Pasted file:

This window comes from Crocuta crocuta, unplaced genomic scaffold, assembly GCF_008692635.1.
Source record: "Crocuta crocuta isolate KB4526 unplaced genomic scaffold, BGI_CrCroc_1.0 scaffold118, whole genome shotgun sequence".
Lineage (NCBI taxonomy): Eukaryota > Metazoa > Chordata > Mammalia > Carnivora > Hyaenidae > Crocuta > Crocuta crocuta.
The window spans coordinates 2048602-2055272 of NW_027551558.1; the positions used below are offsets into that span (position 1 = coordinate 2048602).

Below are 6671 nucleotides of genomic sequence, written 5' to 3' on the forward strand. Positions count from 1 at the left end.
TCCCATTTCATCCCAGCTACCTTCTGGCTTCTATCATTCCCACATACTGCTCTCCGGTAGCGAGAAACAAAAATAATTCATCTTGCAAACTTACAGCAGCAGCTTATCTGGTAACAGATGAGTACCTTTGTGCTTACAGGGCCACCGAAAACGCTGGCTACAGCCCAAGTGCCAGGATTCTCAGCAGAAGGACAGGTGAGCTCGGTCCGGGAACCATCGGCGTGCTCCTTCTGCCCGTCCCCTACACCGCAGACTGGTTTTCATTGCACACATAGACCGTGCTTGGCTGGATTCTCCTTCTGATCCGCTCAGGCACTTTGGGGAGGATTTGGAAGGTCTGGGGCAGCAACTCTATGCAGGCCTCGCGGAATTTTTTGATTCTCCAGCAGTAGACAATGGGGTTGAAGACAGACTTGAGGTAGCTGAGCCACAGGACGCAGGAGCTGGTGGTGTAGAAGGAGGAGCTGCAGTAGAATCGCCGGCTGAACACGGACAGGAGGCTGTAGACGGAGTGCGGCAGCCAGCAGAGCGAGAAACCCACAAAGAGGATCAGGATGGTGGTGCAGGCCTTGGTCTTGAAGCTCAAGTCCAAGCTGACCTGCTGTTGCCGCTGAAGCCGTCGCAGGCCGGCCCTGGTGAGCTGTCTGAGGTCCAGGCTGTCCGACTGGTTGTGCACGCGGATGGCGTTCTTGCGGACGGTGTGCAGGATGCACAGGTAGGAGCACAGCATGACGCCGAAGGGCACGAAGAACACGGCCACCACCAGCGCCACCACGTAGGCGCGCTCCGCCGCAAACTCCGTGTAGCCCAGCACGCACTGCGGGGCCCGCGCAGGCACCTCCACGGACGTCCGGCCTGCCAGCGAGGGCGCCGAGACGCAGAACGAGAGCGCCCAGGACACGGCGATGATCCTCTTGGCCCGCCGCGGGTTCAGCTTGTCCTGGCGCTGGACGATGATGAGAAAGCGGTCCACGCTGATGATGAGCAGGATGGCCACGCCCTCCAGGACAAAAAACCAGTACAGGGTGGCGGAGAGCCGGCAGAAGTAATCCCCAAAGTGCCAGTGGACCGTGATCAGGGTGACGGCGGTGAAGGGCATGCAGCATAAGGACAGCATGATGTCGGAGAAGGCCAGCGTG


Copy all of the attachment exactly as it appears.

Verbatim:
This window comes from Crocuta crocuta, unplaced genomic scaffold, assembly GCF_008692635.1.
Source record: "Crocuta crocuta isolate KB4526 unplaced genomic scaffold, BGI_CrCroc_1.0 scaffold118, whole genome shotgun sequence".
Lineage (NCBI taxonomy): Eukaryota > Metazoa > Chordata > Mammalia > Carnivora > Hyaenidae > Crocuta > Crocuta crocuta.
The window spans coordinates 2048602-2055272 of NW_027551558.1; the positions used below are offsets into that span (position 1 = coordinate 2048602).

Below are 6671 nucleotides of genomic sequence, written 5' to 3' on the forward strand. Positions count from 1 at the left end.
TCCCATTTCATCCCAGCTACCTTCTGGCTTCTATCATTCCCACATACTGCTCTCCGGTAGCGAGAAACAAAAATAATTCATCTTGCAAACTTACAGCAGCAGCTTATCTGGTAACAGATGAGTACCTTTGTGCTTACAGGGCCACCGAAAACGCTGGCTACAGCCCAAGTGCCAGGATTCTCAGCAGAAGGACAGGTGAGCTCGGTCCGGGAACCATCGGCGTGCTCCTTCTGCCCGTCCCCTACACCGCAGACTGGTTTTCATTGCACACATAGACCGTGCTTGGCTGGATTCTCCTTCTGATCCGCTCAGGCACTTTGGGGAGGATTTGGAAGGTCTGGGGCAGCAACTCTATGCAGGCCTCGCGGAATTTTTTGATTCTCCAGCAGTAGACAATGGGGTTGAAGACAGACTTGAGGTAGCTGAGCCACAGGACGCAGGAGCTGGTGGTGTAGAAGGAGGAGCTGCAGTAGAATCGCCGGCTGAACACGGACAGGAGGCTGTAGACGGAGTGCGGCAGCCAGCAGAGCGAGAAACCCACAAAGAGGATCAGGATGGTGGTGCAGGCCTTGGTCTTGAAGCTCAAGTCCAAGCTGACCTGCTGTTGCCGCTGAAGCCGTCGCAGGCCGGCCCTGGTGAGCTGTCTGAGGTCCAGGCTGTCCGACTGGTTGTGCACGCGGATGGCGTTCTTGCGGACGGTGTGCAGGATGCACAGGTAGGAGCACAGCATGACGCCGAAGGGCACGAAGAACACGGCCACCACCAGCGCCACCACGTAGGCGCGCTCCGCCGCAAACTCCGTGTAGCCCAGCACGCACTGCGGGGCCCGCGCAGGCACCTCCACGGACGTCCGGCCTGCCAGCGAGGGCGCCGAGACGCAGAACGAGAGCGCCCAGGACACGGCGATGATCCTCTTGGCCCGCCGCGGGTTCAGCTTGTCCTGGCGCTGGACGATGATGAGAAAGCGGTCCACGCTGATGATGAGCAGGATGGCCACGCCCTCCAGGACAAAAAACCAGTACAGGGTGGCGGAGAGCCGGCAGAAGTAATCCCCAAAGTGCCAGTGGACCGTGATCAGGGTGACGGCGGTGAAGGGCATGCAGCATAAGGACAGCATGATGTCGGAGAAGGCCAGCGTG